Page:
The United States Is a Pacific Power


Contrary to popular opinion, the United States has long been a Pacific potentate. Ever since the 19th century, when American settlers journeyed from their East Coast enclaves and into the great American West, the United States was destined to become a dominant force not only in the Atlantic Ocean and the Caribbean Sea, but the Pacific Ocean as well. Years of cross-cultural ties, trade deals, and military alliances — as well as wars — have cemented America’s position as a Pacific power. The United States will need to emphasize these facts as it ramps up its Trade War against China.

As the Trade War intensifies, Beijing will do — and say — anything it must to convince the world (specifically, its Asian neighbors) that its position is the legitimate one and the United States’ is not. Part of its claim will be that China is an actual Asian power whereas the United States is merely a poseur; another foreign, Western empire intent on colonizing and subjugating as much of Asia as it can. By reinforcing the claim that the United States is a Pacific power, Washington will be able to rebuff Beijing’s lies and solidify its Asian alliances.

America and Its Asian Immigrants

More importantly, there is a long history of mass immigration from the Asia-Pacific into the United States. Chinese immigrants helped to build the transcontinental railroad that permanently linked the American East Coast to its West Coast. After the Chinese Exclusion Act of 1882 was passed in the United States, American industrialists began seeking out Japanese workers to replace their lost Chinese workers, prompting another explosion of immigrants from the Asia-Pacific.

During this era, Japan was undergoing its Meiji Restoration, which culminated with Japan becoming the advanced imperial state that it was by the start of the Second World War. The political changes in Japan prompted some of its citizens to emigrate abroad — notably to the United States. The Japanese who emigrated to the United States not only became important industrial workers, but many of them were also superior farmers. Western American states, such as Hawaii, California, and Arizona, still enjoy the fruits (and vegetables) of the sophisticated irrigation methods that Japanese immigrants brought with them into the United States.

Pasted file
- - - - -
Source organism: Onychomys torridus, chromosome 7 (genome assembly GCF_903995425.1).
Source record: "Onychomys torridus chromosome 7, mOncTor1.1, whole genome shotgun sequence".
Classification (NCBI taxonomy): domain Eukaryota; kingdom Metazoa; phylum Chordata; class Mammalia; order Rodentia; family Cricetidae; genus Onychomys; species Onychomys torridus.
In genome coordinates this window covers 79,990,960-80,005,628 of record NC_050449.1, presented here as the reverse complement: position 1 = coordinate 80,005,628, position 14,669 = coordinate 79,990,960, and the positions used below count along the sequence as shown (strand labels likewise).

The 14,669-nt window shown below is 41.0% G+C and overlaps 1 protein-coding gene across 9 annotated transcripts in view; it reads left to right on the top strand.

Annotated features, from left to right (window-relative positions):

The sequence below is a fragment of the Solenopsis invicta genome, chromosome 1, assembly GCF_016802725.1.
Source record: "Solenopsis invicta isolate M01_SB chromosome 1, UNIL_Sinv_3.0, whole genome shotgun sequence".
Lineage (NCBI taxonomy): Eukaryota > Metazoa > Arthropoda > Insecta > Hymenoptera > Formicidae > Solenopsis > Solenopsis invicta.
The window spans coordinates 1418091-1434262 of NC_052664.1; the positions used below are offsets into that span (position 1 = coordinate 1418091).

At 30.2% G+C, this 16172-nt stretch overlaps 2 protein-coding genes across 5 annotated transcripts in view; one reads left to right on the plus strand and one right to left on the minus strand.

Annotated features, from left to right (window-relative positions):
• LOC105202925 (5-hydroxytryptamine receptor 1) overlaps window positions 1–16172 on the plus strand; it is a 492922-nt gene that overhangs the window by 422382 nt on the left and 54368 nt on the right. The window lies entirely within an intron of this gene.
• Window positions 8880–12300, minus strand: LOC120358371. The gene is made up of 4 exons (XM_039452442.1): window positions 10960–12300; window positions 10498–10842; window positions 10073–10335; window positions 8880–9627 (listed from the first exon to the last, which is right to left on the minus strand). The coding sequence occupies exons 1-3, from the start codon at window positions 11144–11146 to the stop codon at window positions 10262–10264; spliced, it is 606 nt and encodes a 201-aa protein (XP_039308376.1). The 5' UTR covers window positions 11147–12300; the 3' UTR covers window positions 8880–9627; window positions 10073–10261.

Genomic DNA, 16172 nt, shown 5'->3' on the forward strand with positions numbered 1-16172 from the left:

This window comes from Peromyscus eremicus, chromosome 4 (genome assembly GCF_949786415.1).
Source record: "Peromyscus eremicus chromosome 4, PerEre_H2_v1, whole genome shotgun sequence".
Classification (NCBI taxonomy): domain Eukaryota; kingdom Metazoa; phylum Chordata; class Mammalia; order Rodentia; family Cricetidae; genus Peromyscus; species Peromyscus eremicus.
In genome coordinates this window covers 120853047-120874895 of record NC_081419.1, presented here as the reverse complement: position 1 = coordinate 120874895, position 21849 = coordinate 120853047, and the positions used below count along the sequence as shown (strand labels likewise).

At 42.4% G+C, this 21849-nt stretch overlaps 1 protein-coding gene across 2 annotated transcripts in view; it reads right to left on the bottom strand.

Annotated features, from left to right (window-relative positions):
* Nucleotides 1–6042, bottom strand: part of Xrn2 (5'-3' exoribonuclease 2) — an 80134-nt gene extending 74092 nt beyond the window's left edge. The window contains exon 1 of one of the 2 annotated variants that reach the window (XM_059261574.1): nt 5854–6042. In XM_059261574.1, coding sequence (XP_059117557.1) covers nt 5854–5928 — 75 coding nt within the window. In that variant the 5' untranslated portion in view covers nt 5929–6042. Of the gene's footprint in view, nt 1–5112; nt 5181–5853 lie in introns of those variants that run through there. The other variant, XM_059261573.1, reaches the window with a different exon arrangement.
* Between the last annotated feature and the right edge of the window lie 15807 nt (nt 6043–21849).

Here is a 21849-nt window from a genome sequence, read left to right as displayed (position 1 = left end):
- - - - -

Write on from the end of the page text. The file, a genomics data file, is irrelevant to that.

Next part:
Today, Asian-Americans comprise nearly six percent of the U.S. population. According to the most recent Census Bureau report, there are roughly 3.79 million Chinese-Americans, 3.41 million Filipino-Americans, 3.18 Indian-Americans, 1.73 Vietnamese-Americans, 1.7 million Korean-Americans, and 1.3 million Japanese. Asian-Americans are among the most productive American citizens today as well (a fact that has apparently incensed Ivy League institutions, since many of these institutions have been caught discriminating against Asian-American students perceived to be too smart or “privileged”). In fact, the Asian-American population is among one of the fastest-growing, most important subgroups in the United States today.

The various ethnicities and cultural inclinations of the Asian-American groups listed above have made an indelible mark on the wider American culture. They have made unique contributions — and continue to do so — and are highly influential for the socio-political makeup of the United States. As with so many other cultural subgroups in the United States, the Asian-American immigrants maintain close ties with their homelands and, because of these ties, the United States has deep cultural ties to the lands where these Asian-Americans emigrated from.

American Involvement in Asian Power Politics

More importantly, the United States has long been involved in the dicey power politics of the Asia-Pacific. For better or worse, the United States annexed Hawaii and then took the Philippines from the ailing Spanish Empire during the Spanish-American War. From that moment on, the United States was granted an open door, if you will, into the politics of Asia. Americans became accustomed to receiving Asian goods while Asian sellers became dependent on American consumers. This is not just a recent phenomenon. It has gone on since the mid-19th century.

Ultimately, the United States waged four major conflicts in the Asia-Pacific. The first was the Philippine insurgency in 1904, the next conflict was the Pacific Theater of the Second World War, after that the Korean War, and then the Vietnam War. With each conflict, the American position in the region was intensified and better defined.

Transpacific Trade